Departmental Bulletin Paper The academic competition “winner's”blindness to resource inequity in Taiwan English education

Brown, Charles

69pp.1 - 31 , 2016-03-25 , 北海道大学大学院メディア・コミュニケーション研究院 = Research Faculty of Media and Communication, Hokkaido University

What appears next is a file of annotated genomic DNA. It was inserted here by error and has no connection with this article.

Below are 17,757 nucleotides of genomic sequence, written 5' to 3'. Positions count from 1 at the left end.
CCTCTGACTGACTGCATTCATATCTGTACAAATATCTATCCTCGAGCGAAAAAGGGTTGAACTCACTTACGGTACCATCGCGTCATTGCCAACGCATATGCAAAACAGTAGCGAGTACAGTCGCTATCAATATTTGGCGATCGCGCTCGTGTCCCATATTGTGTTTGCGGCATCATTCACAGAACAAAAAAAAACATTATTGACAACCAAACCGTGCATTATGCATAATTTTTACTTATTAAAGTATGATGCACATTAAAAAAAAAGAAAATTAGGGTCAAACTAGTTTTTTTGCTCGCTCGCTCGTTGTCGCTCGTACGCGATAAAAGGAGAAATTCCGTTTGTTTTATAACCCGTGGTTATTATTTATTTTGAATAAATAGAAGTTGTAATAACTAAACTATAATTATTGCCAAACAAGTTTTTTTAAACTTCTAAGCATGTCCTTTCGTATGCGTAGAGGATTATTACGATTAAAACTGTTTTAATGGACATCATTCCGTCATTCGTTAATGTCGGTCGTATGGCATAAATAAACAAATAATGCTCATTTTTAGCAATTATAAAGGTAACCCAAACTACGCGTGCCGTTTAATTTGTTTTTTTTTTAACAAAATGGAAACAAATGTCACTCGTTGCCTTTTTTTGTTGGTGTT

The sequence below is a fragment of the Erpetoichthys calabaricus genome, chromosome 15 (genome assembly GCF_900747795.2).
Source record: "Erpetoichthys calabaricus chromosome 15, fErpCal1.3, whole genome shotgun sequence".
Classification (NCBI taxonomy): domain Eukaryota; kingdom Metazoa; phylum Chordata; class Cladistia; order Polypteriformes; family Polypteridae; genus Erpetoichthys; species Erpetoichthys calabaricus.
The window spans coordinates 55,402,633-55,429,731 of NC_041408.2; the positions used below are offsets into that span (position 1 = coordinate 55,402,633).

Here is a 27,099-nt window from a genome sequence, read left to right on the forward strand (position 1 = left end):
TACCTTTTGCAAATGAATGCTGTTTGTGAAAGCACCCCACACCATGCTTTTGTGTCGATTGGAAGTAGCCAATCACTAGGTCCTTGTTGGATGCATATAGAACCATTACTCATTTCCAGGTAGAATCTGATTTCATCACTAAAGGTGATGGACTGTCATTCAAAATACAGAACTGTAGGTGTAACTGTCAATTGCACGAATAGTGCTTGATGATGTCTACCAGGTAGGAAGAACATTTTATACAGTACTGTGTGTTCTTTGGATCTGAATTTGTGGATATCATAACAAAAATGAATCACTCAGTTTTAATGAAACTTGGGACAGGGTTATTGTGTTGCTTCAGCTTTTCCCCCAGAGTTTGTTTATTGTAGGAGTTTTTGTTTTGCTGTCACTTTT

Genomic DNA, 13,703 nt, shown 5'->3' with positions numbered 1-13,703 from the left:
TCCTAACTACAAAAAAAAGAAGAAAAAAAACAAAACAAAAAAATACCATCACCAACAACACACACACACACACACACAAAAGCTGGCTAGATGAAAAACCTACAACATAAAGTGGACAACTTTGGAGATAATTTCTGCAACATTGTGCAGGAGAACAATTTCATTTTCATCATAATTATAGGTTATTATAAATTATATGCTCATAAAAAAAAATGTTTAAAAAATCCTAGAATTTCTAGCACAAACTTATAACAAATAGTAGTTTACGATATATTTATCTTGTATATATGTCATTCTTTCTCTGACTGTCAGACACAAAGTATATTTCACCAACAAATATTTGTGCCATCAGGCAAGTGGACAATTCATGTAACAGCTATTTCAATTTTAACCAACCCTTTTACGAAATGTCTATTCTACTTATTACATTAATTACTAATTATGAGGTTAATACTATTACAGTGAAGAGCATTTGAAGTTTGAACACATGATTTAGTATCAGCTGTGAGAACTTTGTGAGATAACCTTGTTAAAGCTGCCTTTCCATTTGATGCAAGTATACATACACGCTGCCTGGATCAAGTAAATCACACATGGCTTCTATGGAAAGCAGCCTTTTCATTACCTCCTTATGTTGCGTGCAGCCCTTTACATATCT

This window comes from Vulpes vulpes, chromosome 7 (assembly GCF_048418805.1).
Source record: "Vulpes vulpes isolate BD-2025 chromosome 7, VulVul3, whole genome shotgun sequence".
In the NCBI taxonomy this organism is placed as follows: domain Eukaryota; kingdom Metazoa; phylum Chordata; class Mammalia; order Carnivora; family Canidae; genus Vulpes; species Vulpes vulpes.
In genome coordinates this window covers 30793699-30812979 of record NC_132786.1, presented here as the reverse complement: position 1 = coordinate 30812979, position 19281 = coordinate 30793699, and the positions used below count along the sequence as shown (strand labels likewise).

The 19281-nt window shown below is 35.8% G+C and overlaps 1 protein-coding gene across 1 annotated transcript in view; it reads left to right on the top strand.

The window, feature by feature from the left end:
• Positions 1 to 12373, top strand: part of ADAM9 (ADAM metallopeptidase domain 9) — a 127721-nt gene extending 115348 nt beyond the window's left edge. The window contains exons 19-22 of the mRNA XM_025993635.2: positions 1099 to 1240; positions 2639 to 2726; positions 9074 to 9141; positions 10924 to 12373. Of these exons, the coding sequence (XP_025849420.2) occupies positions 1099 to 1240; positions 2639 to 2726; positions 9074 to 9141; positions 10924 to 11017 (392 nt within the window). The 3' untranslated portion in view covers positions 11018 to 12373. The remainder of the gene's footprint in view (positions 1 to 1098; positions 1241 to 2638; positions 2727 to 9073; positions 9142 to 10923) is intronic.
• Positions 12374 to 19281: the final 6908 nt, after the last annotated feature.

Inequity in educational resources has been a subject of concern in Taiwan with equal access to English learning representing one aspect of this challenge. Despite scholarly attention to the issue of educational inequity, little research along these lines has been robustly rooted in experiences and perspectives of English students themselves. In light of this,in the qualitative study detailed here I drew upon accounts of English learning collected from 55 university English majors in Taiwan in order to understand students’lived experience with and perceptions of inequity in English educational resources. The results include several important findings linking inequitable learning resources and perceptions of competition in English education in Taiwan society. First,study participants understood English education in Taiwan as entailing aspects of a zero-sum competition. High-stakes high school and college entrance assessments were pivotal in this perception since these assessments feature English as one of the tested subjects, since they were perceived as competitive, and since the rewards ― in the form of entry to prestigious institutions ― were limited. This study suggests that the competitive aspects of English learning in Taiwan extend beyond academic settings to employment opportunities accessed via high-stakes English tests and English-language job interviews, as well as by the enhanced personal marketability associated with the prestige of attending more selective universities. Second, participants and their families acted accordingly, using a variety of personal resources to support English learning. Individuals transformed these inequitable resources into access to educational and employment opportunities by using them to foster enhanced English performance. In this way, formal English education represents a mechanism whereby access to personal learning resources ultimately translates into increased life chances in Taiwan. In terms of feelings about the situation, while participants strongly decried the competition surrounding English education in Taiwan, concern with inequity in access to English learning resources represented a much less salient issue in their accounts of English learning. While a few participants did perceive inequity in English learning resources to be a problematic issue, most did not and even felt that the victims of this inequity were themselves to blame. This latter attitude would tend to bolster a meritocratic ideology of English education and to arguably deflect criticism levied against it on the basis of inequity. Given this situation of inequity and competition in Taiwan formal English education, this research provides evidence for the role of formal English education in Taiwan in the reproduction of inequality in that society.

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